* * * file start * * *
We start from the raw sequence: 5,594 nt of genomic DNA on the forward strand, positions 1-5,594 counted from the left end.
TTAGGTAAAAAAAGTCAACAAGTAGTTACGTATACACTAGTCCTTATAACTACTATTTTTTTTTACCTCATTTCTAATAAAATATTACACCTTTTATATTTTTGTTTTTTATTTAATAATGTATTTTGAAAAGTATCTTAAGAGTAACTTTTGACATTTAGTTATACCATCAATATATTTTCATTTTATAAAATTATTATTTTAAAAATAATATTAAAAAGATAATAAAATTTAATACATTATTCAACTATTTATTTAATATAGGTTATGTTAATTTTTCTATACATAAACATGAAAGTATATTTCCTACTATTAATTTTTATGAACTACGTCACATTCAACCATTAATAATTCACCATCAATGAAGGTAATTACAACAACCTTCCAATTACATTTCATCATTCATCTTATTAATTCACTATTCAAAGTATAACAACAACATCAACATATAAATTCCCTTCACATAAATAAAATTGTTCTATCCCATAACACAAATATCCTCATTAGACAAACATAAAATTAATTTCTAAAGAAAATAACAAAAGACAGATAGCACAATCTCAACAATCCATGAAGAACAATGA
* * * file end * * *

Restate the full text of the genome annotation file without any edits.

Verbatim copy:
We start from the raw sequence: 5,594 nt of genomic DNA on the forward strand, positions 1-5,594 counted from the left end.
TTAGGTAAAAAAAGTCAACAAGTAGTTACGTATACACTAGTCCTTATAACTACTATTTTTTTTTACCTCATTTCTAATAAAATATTACACCTTTTATATTTTTGTTTTTTATTTAATAATGTATTTTGAAAAGTATCTTAAGAGTAACTTTTGACATTTAGTTATACCATCAATATATTTTCATTTTATAAAATTATTATTTTAAAAATAATATTAAAAAGATAATAAAATTTAATACATTATTCAACTATTTATTTAATATAGGTTATGTTAATTTTTCTATACATAAACATGAAAGTATATTTCCTACTATTAATTTTTATGAACTACGTCACATTCAACCATTAATAATTCACCATCAATGAAGGTAATTACAACAACCTTCCAATTACATTTCATCATTCATCTTATTAATTCACTATTCAAAGTATAACAACAACATCAACATATAAATTCCCTTCACATAAATAAAATTGTTCTATCCCATAACACAAATATCCTCATTAGACAAACATAAAATTAATTTCTAAAGAAAATAACAAAAGACAGATAGCACAATCTCAACAATCCATGAAGAACAATGA